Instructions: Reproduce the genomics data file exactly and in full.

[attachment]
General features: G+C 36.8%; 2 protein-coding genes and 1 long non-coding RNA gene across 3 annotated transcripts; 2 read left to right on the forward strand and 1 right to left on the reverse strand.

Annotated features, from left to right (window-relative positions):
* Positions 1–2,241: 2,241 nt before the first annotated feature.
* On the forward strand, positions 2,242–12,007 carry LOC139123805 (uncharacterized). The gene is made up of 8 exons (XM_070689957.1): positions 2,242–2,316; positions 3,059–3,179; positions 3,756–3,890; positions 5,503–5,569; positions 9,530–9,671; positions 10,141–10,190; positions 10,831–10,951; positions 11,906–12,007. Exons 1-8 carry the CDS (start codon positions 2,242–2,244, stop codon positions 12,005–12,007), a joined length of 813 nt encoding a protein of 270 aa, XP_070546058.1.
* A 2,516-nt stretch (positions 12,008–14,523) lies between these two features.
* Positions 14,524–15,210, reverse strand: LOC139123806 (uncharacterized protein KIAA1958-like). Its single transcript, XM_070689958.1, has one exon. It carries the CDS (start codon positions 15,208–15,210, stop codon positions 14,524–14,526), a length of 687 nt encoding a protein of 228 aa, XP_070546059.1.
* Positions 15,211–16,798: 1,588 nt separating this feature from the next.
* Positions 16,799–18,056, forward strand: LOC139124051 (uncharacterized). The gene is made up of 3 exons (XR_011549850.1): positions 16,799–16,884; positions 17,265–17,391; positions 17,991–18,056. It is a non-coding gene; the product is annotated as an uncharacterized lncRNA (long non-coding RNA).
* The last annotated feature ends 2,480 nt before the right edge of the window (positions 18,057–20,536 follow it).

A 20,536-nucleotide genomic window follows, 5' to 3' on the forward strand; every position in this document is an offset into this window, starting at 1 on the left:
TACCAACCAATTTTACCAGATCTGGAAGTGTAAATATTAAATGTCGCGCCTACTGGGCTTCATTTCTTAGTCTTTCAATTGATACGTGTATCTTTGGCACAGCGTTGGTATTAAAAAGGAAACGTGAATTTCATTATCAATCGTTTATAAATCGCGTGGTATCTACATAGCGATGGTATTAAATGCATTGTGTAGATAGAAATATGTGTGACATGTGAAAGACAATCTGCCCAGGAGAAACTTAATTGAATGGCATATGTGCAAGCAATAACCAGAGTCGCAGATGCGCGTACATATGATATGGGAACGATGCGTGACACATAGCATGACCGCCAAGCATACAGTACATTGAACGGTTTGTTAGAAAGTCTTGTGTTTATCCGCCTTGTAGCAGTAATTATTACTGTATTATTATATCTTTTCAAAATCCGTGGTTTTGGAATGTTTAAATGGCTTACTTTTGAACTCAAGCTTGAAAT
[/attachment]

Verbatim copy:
General features: G+C 36.8%; 2 protein-coding genes and 1 long non-coding RNA gene across 3 annotated transcripts; 2 read left to right on the forward strand and 1 right to left on the reverse strand.

Annotated features, from left to right (window-relative positions):
* Positions 1–2,241: 2,241 nt before the first annotated feature.
* On the forward strand, positions 2,242–12,007 carry LOC139123805 (uncharacterized). The gene is made up of 8 exons (XM_070689957.1): positions 2,242–2,316; positions 3,059–3,179; positions 3,756–3,890; positions 5,503–5,569; positions 9,530–9,671; positions 10,141–10,190; positions 10,831–10,951; positions 11,906–12,007. Exons 1-8 carry the CDS (start codon positions 2,242–2,244, stop codon positions 12,005–12,007), a joined length of 813 nt encoding a protein of 270 aa, XP_070546058.1.
* A 2,516-nt stretch (positions 12,008–14,523) lies between these two features.
* Positions 14,524–15,210, reverse strand: LOC139123806 (uncharacterized protein KIAA1958-like). Its single transcript, XM_070689958.1, has one exon. It carries the CDS (start codon positions 15,208–15,210, stop codon positions 14,524–14,526), a length of 687 nt encoding a protein of 228 aa, XP_070546059.1.
* Positions 15,211–16,798: 1,588 nt separating this feature from the next.
* Positions 16,799–18,056, forward strand: LOC139124051 (uncharacterized). The gene is made up of 3 exons (XR_011549850.1): positions 16,799–16,884; positions 17,265–17,391; positions 17,991–18,056. It is a non-coding gene; the product is annotated as an uncharacterized lncRNA (long non-coding RNA).
* The last annotated feature ends 2,480 nt before the right edge of the window (positions 18,057–20,536 follow it).

A 20,536-nucleotide genomic window follows, 5' to 3' on the forward strand; every position in this document is an offset into this window, starting at 1 on the left:
TACCAACCAATTTTACCAGATCTGGAAGTGTAAATATTAAATGTCGCGCCTACTGGGCTTCATTTCTTAGTCTTTCAATTGATACGTGTATCTTTGGCACAGCGTTGGTATTAAAAAGGAAACGTGAATTTCATTATCAATCGTTTATAAATCGCGTGGTATCTACATAGCGATGGTATTAAATGCATTGTGTAGATAGAAATATGTGTGACATGTGAAAGACAATCTGCCCAGGAGAAACTTAATTGAATGGCATATGTGCAAGCAATAACCAGAGTCGCAGATGCGCGTACATATGATATGGGAACGATGCGTGACACATAGCATGACCGCCAAGCATACAGTACATTGAACGGTTTGTTAGAAAGTCTTGTGTTTATCCGCCTTGTAGCAGTAATTATTACTGTATTATTATATCTTTTCAAAATCCGTGGTTTTGGAATGTTTAAATGGCTTACTTTTGAACTCAAGCTTGAAAT